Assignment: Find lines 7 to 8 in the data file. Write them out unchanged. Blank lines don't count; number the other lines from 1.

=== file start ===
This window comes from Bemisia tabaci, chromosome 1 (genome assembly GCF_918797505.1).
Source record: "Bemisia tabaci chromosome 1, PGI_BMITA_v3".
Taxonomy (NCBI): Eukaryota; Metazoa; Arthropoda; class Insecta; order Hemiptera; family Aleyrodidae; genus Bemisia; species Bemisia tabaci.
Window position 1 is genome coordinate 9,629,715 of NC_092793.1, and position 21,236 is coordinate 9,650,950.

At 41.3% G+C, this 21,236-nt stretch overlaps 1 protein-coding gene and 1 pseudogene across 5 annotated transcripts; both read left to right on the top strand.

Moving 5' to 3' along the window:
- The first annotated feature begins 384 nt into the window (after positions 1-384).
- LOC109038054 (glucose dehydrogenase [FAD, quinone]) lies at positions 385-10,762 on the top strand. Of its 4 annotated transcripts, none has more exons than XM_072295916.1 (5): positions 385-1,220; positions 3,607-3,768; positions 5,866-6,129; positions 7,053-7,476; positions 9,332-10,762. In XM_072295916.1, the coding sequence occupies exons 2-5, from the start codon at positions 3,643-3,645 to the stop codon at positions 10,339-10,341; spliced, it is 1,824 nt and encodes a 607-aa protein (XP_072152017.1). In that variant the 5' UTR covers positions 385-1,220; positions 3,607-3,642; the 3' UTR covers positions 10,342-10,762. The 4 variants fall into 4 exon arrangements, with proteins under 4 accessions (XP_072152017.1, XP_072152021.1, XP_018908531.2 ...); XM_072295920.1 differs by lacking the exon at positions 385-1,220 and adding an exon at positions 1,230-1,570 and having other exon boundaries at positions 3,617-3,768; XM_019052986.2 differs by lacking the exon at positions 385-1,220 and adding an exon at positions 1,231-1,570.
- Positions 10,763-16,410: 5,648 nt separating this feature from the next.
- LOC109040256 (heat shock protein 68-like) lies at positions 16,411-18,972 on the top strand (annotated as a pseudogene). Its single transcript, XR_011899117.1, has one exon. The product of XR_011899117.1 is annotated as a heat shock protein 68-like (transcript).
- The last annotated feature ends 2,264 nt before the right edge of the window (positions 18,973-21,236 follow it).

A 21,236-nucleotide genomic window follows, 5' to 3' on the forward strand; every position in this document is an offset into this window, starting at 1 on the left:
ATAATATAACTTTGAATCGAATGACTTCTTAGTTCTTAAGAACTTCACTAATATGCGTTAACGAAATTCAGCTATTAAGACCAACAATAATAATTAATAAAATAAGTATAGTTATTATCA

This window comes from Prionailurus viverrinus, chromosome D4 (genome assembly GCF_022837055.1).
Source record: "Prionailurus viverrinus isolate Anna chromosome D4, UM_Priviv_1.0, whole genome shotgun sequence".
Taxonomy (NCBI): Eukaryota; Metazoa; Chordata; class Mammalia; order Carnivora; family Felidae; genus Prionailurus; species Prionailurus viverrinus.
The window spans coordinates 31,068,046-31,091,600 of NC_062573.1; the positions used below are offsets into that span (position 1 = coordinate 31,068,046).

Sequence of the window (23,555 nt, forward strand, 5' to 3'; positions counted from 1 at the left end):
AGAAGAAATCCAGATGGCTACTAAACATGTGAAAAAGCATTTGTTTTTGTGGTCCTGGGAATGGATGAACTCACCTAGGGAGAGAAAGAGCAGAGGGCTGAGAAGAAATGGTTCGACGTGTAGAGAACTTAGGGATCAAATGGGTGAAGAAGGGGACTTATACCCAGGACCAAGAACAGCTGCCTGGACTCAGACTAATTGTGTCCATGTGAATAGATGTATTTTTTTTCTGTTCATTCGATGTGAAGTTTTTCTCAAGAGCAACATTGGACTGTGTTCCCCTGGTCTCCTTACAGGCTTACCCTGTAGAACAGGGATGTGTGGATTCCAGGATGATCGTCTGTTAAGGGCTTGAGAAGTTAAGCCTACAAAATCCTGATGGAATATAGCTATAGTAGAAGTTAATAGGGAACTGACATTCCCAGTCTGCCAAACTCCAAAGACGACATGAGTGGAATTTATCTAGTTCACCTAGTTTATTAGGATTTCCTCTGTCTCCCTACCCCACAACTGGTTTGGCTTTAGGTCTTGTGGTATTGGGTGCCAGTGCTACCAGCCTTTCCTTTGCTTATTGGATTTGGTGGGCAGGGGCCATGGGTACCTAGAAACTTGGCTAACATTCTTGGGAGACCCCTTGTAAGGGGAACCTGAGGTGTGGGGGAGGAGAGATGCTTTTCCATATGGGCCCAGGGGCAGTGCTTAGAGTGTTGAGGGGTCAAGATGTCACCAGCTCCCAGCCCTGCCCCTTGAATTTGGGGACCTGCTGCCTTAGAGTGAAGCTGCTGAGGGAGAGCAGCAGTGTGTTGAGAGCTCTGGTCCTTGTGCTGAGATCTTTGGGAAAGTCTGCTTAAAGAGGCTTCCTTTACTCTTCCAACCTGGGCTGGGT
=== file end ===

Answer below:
- The first annotated feature begins 384 nt into the window (after positions 1-384).
- LOC109038054 (glucose dehydrogenase [FAD, quinone]) lies at positions 385-10,762 on the top strand. Of its 4 annotated transcripts, none has more exons than XM_072295916.1 (5): positions 385-1,220; positions 3,607-3,768; positions 5,866-6,129; positions 7,053-7,476; positions 9,332-10,762. In XM_072295916.1, the coding sequence occupies exons 2-5, from the start codon at positions 3,643-3,645 to the stop codon at positions 10,339-10,341; spliced, it is 1,824 nt and encodes a 607-aa protein (XP_072152017.1). In that variant the 5' UTR covers positions 385-1,220; positions 3,607-3,642; the 3' UTR covers positions 10,342-10,762. The 4 variants fall into 4 exon arrangements, with proteins under 4 accessions (XP_072152017.1, XP_072152021.1, XP_018908531.2 ...); XM_072295920.1 differs by lacking the exon at positions 385-1,220 and adding an exon at positions 1,230-1,570 and having other exon boundaries at positions 3,617-3,768; XM_019052986.2 differs by lacking the exon at positions 385-1,220 and adding an exon at positions 1,231-1,570.